Monday, October 21, 2013

Waukesha's Water Diversion Raises Big Questions Out-Of-State

I have said often on this blog that Waukesha seems to forget that its statements and plans about diverting Great Lakes play differently out-of-state than in-state, or on its home turf - - so you wonder if Waukesha is oblivious to the reality under a two-nation agreement that seven other states and two Canadian provinces play critical roles in the diversion's fate.

Here is yet another example, from Great Lakes Echo, an important regional water policy blog:

The quantity of water Waukesha wants is the equivalent of taking “a teaspoon out of an Olympic-sized swimming pool,” says Dan Duchniak in an oft-repeated line from his diversion stump-speech. Duchniak manages the Waukesha Water Utility and is the city’s point-person for the diversion request. 
Duchniak stresses that Waukesha is less than two miles from the Great Lakes basin and by the terms of the Great Lakes Compact is entitled to Lake Michigan water. In the next breath he emphasizes that the Compact prohibits water from being shipped to Las Vegas which is 2,000 miles from Lake Michigan. 
Water needy cities like Las Vegas and Phoenix are the bĂȘte-noire when it comes to diversion threats. But Waukesha went further and also mentions China as a threat in a FAQ document. China is nearly 7,000 miles outside the Great Lakes basin and Waukesha only two.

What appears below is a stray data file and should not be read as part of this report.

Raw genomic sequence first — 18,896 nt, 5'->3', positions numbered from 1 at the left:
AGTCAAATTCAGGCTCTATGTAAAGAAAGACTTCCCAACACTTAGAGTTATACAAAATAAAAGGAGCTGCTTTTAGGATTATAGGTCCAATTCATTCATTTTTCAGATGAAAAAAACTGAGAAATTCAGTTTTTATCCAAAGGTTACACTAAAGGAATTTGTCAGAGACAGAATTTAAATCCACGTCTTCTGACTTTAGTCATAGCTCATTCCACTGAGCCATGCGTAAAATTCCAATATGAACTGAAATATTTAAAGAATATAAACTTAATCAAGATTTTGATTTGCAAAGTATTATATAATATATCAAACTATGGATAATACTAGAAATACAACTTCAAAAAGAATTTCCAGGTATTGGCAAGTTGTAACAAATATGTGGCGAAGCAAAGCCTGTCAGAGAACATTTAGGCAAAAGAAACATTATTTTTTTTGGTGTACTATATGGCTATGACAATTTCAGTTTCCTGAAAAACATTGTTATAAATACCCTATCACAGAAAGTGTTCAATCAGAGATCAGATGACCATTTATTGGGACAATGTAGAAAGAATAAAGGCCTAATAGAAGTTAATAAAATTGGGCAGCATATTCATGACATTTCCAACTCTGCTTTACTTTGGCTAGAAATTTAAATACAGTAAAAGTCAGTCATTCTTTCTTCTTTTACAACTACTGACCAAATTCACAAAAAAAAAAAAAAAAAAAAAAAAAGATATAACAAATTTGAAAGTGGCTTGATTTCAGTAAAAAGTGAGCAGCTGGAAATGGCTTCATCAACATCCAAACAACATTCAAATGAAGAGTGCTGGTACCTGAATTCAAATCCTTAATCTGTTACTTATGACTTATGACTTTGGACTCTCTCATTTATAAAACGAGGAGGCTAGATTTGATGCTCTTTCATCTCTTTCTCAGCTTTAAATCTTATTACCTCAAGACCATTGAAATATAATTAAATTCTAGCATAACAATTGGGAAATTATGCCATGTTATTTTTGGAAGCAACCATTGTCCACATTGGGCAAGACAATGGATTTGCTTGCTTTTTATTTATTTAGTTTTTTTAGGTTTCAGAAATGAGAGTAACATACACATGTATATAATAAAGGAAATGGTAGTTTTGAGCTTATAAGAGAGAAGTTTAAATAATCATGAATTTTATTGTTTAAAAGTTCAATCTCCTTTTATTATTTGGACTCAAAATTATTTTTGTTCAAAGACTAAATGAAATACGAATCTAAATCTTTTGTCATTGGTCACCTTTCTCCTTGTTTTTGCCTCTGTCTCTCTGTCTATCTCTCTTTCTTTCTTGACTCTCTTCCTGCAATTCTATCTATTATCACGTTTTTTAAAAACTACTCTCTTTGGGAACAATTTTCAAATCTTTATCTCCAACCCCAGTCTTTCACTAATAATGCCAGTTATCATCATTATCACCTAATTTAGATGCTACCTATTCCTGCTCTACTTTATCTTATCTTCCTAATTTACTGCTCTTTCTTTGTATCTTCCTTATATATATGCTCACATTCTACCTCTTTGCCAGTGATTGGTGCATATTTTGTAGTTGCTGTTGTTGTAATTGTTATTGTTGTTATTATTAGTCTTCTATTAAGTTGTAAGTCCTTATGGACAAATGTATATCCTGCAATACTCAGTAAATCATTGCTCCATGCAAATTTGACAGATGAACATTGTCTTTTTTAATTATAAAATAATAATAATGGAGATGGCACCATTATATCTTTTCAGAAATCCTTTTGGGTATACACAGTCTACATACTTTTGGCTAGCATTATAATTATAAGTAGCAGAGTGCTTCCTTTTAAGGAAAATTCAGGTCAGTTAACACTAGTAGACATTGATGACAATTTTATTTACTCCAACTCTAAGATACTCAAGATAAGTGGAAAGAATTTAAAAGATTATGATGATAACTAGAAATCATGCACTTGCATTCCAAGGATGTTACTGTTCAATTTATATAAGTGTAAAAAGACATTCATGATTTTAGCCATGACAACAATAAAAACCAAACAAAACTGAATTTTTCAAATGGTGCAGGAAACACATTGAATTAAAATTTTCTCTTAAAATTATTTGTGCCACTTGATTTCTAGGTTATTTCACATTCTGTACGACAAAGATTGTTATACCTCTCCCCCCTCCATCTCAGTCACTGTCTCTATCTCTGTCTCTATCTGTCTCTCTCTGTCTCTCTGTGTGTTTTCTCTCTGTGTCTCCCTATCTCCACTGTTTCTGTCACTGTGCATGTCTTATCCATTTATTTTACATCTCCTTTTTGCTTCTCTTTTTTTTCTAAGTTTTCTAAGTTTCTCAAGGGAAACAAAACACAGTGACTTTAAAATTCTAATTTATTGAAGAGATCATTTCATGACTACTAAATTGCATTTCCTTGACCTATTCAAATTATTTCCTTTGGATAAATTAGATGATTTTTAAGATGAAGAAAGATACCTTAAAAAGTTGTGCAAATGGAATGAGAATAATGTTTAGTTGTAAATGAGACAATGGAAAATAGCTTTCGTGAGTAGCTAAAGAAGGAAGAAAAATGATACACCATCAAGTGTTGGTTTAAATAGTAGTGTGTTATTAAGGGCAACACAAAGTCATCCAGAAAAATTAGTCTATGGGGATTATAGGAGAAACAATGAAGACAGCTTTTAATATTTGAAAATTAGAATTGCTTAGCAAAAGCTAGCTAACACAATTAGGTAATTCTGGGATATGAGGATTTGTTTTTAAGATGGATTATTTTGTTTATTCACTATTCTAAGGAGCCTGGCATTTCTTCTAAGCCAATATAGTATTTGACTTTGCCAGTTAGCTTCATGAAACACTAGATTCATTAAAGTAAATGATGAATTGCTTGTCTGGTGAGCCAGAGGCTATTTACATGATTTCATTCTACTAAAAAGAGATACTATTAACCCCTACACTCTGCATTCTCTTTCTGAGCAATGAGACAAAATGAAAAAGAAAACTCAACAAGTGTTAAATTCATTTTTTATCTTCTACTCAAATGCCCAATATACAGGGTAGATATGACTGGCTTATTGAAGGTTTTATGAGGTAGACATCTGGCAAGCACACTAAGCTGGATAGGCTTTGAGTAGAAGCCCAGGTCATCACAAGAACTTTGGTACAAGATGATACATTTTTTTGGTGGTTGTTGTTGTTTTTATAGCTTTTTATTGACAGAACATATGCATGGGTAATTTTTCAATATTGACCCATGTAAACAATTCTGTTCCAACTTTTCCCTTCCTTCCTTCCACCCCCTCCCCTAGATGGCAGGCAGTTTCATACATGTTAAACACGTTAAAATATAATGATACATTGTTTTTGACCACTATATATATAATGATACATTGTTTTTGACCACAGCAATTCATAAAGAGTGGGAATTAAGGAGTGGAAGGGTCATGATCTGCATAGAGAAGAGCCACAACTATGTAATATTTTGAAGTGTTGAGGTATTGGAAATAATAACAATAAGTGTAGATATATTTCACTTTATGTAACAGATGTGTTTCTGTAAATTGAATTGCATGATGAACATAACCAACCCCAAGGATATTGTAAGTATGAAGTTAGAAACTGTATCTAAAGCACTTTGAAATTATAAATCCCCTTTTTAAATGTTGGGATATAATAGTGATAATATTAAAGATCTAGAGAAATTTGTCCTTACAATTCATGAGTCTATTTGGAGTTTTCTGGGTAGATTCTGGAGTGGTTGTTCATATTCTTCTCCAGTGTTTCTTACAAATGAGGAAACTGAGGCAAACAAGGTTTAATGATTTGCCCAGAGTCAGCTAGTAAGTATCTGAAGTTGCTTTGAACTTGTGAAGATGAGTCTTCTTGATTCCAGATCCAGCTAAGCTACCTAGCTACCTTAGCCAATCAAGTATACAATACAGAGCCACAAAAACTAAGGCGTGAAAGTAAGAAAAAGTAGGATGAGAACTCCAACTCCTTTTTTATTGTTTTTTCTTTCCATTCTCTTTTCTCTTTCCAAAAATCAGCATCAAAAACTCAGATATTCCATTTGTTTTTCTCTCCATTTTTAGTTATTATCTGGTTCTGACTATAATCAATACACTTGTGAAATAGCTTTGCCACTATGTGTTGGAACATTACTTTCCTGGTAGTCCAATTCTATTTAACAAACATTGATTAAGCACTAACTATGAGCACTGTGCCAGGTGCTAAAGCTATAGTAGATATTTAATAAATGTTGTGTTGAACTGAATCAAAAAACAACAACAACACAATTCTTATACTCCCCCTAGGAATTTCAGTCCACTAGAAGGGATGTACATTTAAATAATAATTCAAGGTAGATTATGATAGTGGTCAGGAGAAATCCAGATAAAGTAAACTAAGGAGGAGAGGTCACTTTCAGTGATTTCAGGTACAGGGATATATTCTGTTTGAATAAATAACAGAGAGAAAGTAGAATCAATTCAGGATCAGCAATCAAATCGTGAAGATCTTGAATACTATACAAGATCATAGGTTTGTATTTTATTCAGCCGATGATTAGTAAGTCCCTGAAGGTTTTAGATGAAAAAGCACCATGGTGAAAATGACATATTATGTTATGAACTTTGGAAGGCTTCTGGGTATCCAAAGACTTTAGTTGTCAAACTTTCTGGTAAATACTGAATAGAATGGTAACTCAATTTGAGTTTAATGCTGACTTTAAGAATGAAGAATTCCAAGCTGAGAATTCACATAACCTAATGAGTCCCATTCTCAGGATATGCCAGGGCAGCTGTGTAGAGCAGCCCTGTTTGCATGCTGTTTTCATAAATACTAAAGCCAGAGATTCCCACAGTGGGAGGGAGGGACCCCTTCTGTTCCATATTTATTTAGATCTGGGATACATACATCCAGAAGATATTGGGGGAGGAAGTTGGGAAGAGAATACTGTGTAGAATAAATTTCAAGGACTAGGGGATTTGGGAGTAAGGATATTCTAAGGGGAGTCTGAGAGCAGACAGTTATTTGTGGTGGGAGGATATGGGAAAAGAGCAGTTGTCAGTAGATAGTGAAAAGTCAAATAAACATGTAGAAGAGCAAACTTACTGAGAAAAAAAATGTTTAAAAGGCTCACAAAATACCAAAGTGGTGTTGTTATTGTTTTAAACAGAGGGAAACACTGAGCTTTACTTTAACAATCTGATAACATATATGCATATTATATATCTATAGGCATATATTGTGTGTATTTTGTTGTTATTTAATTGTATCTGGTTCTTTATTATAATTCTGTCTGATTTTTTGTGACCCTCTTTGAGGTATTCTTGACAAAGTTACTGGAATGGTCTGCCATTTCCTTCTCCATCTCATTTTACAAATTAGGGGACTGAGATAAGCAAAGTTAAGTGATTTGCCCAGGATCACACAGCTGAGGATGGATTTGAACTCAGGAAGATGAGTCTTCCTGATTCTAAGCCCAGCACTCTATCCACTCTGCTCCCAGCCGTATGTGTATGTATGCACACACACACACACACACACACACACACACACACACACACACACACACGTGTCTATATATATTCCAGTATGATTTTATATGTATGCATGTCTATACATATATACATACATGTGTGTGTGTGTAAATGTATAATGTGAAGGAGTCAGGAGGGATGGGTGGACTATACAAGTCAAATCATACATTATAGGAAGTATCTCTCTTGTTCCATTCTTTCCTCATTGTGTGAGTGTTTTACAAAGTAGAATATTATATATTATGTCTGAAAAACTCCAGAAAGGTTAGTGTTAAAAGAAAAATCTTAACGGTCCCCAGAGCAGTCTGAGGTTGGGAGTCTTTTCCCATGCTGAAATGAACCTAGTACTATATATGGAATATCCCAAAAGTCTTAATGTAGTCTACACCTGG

There it is. 
It’s the classic dodge of comparing the biggest possible number to the smallest one to make your case. But it’s not the math that’s faulty, it’s the logic... 
At stake with the Waukesha decision is the strength and integrity of the much-hyped Great Lakes Compact. Can it stand as a viable protector of six quadrillion gallons of water?
That’s what this is about. Not a few million gallons that will be returned to the lake anyway or the city’s proximity to Las Vegas and China.


zombie rotten mcdonald said...

yeah, the Compact states aren't controlled by Koch interests like Wisconsin is.

Anonymous said...

The true fault in Waukesha's application, applying the theory of the stated argument is that Waukesha is already sending water outside it's borders to neighboring communities.

Communities, as in the case of the City of Pewaukee which has it's own municipal water and sewer system have not demonstrated a need and should be required to file their own application for a Lake Michigan Diversion Exception.
Little known is that an intercity piping connection ties the Waukesha system to the City of Pewaukee system. Not just the area included within the new Waukesha Water Utility Service Area, but the entire City of Pewaukee distribution system. It's there for emergency purposes in the event either community has an emergency. How does that work with the compact? Some of Pewaukee is in the new service area and the rest is not, but in an emergency Pewaukee can get Lake Michigan water and not return any? But then again, there has been prior discussion to loop several communities outside the service area.

Having read the new application there are so many unanswered questions and outdated data.

I'm saving several for the public hearing by the representatives of the Compact. A certain reader of this blog has a habit addressing questions by reading blogs.

Not this time.